A task force that was asked to examine whether Connecticut should adopt mandatory continuing legal education has decided the time is not right for MCLE.
The Rules Committee Task Force to Study Minimum Continuing Legal Education is expected to make a formal presentation to the full Rules Committee next week. According to state bar leaders and Judicial Branch records, task force members expressed concerns about the financial impact of an extensive MCLE program on the state's attorneys and the lack of empirical evidence indicating there is a higher quality of lawyering in states with mandatory programs.
Instead, Connecticut's task force is instead proposing a slow ease into MCLE, starting with a one-day "boot camp" course for new lawyers only. That means Connecticut will likely remain one of four states without mandatory, or minimum as it is now often called, continuing legal education.
Rhode Island recently created an MCLE program and Massachusetts is on the brink of enacting one there.
The task force proposal is a far cry from one that had been endorsed the Connecticut Bar Association. Under that concept, all lawyers would be required to annually certify in writing that they had taken 36 hours of CLE during the past three years. Some 21 of those hours would be self-study, and the remainder would involve more formal classes and seminars.
CBA President Barry Hawkins is not a member of the task force, but has been kept apprised of its progress. He said the task force proposal to not support a full MCLE program at this time was "likely to be adopted" by the Superior Court Rules Committee. The next meeting is scheduled for Feb. 26.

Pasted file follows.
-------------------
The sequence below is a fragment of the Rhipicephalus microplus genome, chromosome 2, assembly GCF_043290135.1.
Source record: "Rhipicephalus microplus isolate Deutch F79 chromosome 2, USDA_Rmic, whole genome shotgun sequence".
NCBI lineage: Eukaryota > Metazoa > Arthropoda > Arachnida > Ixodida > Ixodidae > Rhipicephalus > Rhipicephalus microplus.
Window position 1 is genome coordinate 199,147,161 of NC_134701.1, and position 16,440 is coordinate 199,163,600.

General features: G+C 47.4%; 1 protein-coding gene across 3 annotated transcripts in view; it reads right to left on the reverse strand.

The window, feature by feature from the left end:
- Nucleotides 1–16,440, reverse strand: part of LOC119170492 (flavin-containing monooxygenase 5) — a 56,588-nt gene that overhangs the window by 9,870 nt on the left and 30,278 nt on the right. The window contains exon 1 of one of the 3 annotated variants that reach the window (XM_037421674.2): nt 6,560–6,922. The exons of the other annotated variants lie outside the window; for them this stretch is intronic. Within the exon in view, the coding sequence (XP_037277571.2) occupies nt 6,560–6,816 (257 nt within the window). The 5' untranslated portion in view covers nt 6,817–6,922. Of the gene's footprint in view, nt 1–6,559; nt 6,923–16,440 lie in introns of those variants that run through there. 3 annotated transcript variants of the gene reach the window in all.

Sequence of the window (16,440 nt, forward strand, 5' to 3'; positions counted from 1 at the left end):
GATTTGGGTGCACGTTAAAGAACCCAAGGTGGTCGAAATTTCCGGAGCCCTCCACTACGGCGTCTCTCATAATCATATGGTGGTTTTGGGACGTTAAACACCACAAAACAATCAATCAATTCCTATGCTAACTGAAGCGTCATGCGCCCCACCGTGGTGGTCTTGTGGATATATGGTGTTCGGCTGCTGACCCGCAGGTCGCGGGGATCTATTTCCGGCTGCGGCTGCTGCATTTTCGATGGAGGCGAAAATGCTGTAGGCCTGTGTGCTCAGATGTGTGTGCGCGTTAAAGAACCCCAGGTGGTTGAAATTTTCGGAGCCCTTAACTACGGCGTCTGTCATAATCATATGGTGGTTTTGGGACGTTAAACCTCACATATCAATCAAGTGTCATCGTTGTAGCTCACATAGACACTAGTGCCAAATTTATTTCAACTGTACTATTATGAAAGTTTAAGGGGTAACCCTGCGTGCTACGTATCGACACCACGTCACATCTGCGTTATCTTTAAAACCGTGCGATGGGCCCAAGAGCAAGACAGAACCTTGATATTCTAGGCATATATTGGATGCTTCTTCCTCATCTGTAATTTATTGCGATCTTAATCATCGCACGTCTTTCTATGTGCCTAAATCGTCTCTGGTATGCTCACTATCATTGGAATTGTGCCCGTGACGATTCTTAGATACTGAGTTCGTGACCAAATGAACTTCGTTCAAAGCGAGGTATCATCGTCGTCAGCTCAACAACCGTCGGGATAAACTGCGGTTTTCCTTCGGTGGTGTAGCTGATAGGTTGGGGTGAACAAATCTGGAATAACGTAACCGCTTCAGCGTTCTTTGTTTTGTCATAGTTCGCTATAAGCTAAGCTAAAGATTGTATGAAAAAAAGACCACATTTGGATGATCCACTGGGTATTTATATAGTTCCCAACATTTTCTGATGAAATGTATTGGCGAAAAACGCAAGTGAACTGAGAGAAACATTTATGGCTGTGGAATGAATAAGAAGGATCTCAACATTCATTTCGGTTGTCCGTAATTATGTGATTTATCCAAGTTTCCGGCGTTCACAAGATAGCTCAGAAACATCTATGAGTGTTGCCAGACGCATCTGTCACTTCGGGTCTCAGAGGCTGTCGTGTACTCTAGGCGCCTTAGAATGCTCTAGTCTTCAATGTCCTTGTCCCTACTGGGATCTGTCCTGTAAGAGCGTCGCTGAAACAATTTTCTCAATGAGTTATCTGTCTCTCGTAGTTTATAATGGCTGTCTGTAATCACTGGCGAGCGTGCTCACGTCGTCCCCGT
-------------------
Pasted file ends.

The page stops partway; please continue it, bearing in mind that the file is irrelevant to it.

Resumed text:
"It's my understanding that the task force is advocating for a mini-boot camp for newly admitted lawyers," Hawkins said. "And there would be an [annual] voluntary professional day in each of the courthouses, with the theme of the day devoted to professional development and increasing one's ethical awareness."
Hawkins and other CBA leaders repeated their view that it's time for Connecticut to join the rest of the country by requiring lawyers to keep up-to-date on standardized professional training. They say there is overwhelming support in CBA ranks for MCLE. But other attorneys beg to differ, noting that some regional bar associations have taken a stand against MCLE and many individual attorneys strongly oppose it.
As for the boot camp, "I'm not going to say it's a bad idea, but it doesn't sound like [the boot camp] is going to be up and running any time soon," said Brad Gallant, the immediate past president of the CBA an MCLE supporter. "And of course, it doesn't address the idea of lawyers developing their skills to meet the changing needs of their clients."
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